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Ecclesiastes 11:1–2

“Cast your bread upon the waters, for you will find it after many days. Give a portion to seven, or even to eight, for you know not what disaster may happen on earth.”

In the eighth commandment, we find the key law against theft that forms the basis for the other teaching on economics in Scripture. By forbidding us from taking that which does not rightly belong to us (Ex. 20:15), God’s Word implicitly commends private ownership and imposes on us the duty of wise stewardship so that we do not steal from others or even from our own future through the mismanagement of what the Lord has given us. The commandment not to steal also helps us understand that it is good to try to build wealth and to encourage others to do the same. Making theft illegal implies that one can never get so rich as to lose the right to keep what he rightfully owns. As long as we do not become selfish and advantage ourselves at the expense of others, there is no sin in seeking to increase our resources.

The Bible not only implicitly approves of our seeking prosperity in the eighth commandment, but it also features other passages that directly commend productive investment to build wealth. Consider Ecclesiastes 11:1–2 and its call to cast our bread upon the waters. This exhortation likely draws from seafaring trade in the ancient world. An individual who financed the building of ships and travel by sea put his money at risk. It was always possible for sailors not to discover the spices or other treasures that they sought. Pirates could capture ships and their goods. Accidents and storms could sink the boats and expeditions that one invested in. In light of all this risk, the safe option would be to not cast your bread on the waters, to not invest in enterprises that are not completely safe but that promise extravagant returns. Yet Scripture says not that we should forgo investments but rather that we should cast our bread upon the waters, spreading monies across diverse investments (seven or eight) in order to get a return (Eccl. 11:1–2). Certainly, the Bible does not here call us to reckless attempts at increasing wealth; rather, it is calling us to put our resources to work wisely so that we may reap the benefit.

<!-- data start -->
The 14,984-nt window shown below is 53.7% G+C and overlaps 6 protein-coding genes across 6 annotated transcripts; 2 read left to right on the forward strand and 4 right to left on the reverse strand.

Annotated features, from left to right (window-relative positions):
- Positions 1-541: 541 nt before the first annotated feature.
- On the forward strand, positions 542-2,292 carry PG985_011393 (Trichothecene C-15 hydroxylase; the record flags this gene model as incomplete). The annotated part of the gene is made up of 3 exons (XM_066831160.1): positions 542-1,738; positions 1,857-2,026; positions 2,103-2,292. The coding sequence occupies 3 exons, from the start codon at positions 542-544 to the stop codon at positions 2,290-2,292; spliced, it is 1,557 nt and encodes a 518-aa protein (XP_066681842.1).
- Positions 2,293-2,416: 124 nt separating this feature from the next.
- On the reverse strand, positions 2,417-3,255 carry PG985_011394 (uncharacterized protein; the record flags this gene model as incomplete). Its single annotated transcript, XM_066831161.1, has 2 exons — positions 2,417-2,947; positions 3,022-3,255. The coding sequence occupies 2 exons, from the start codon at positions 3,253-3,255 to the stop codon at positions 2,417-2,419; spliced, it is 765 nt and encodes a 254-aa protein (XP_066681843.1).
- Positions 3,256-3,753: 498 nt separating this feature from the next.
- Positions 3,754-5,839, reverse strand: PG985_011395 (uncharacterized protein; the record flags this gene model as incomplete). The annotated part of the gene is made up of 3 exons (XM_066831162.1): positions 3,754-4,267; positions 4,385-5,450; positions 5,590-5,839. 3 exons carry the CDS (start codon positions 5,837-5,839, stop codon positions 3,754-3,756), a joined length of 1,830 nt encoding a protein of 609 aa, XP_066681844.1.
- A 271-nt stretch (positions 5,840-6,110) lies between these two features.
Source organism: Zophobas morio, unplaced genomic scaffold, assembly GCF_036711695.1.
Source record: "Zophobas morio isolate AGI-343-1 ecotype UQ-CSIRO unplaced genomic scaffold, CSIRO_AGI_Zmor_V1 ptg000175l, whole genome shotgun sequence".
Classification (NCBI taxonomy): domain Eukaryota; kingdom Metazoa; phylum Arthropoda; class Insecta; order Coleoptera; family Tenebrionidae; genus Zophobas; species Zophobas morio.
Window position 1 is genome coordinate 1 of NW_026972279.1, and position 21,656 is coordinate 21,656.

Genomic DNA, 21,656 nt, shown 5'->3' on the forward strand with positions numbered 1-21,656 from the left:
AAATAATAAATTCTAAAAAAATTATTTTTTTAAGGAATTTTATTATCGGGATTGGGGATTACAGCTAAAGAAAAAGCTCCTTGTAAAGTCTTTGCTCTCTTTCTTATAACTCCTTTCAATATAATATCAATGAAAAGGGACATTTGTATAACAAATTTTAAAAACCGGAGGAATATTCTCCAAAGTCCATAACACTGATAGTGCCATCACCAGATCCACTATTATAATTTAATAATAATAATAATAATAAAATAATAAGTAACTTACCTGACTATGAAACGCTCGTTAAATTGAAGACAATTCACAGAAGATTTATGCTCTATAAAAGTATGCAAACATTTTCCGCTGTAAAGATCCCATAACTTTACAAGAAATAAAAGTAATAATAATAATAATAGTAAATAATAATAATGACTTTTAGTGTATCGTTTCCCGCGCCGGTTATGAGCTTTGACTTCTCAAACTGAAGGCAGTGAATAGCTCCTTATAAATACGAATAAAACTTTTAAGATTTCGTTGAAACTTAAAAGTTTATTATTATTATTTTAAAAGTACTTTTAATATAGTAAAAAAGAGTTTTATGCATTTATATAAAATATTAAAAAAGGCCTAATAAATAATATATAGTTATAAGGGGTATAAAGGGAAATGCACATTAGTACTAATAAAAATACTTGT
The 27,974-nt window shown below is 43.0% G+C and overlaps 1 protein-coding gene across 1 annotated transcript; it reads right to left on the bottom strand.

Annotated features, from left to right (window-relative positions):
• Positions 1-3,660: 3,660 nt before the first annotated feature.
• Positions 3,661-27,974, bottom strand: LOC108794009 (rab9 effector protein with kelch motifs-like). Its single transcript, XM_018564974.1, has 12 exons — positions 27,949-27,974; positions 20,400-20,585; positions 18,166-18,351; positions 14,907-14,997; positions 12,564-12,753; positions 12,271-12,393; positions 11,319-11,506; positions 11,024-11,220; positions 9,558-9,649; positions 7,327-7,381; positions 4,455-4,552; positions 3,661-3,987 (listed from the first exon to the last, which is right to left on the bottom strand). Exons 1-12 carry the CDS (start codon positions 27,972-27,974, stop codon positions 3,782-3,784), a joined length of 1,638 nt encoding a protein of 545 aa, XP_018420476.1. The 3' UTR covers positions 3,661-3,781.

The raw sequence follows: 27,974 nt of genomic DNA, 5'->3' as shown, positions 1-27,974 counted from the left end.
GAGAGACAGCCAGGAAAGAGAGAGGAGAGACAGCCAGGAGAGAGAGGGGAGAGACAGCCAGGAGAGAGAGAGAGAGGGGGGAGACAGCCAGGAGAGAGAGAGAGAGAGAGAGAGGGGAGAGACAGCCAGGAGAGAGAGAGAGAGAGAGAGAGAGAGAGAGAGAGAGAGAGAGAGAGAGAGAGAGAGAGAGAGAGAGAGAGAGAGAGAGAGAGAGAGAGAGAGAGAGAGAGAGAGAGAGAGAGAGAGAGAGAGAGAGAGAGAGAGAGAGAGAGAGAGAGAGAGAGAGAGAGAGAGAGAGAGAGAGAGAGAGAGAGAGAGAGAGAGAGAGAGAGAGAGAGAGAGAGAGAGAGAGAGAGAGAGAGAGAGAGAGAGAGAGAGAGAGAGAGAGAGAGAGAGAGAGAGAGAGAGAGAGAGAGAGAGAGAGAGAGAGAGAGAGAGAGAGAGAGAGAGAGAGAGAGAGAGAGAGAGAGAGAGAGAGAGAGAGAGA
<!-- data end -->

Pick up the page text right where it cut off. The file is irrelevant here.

In our day, when we are tempted to spend everything now and not invest for the future, the eighth commandment’s call to wise saving and investment needs to be heard and embraced. When we seek to multiply our resources, we create opportunities to enjoy more of the Lord’s blessings and to have wealth to draw upon to support the work of the church and to help those in true need.

Coram Deo Living before the face of God

Are you seeking to be a wise steward of your resources in order to preserve and increase them? This is what Scripture commends, so if we are to be faithful to God and His law, we must seek, as we are able, to pursue the multiplication of the resources that the Lord has given us. In so doing, let us have as our goal not merely to acquire more goods but rather to increase our capacity to provide for the work of God’s kingdom.


For Further Study
  • Proverbs 13:11
  • Matthew 25:14–30

The Law against Theft

Our All-Gracious Savior

Keep Reading Misunderstood Biblical Words and Phrases

From the August 2022 Issue
Aug 2022 Issue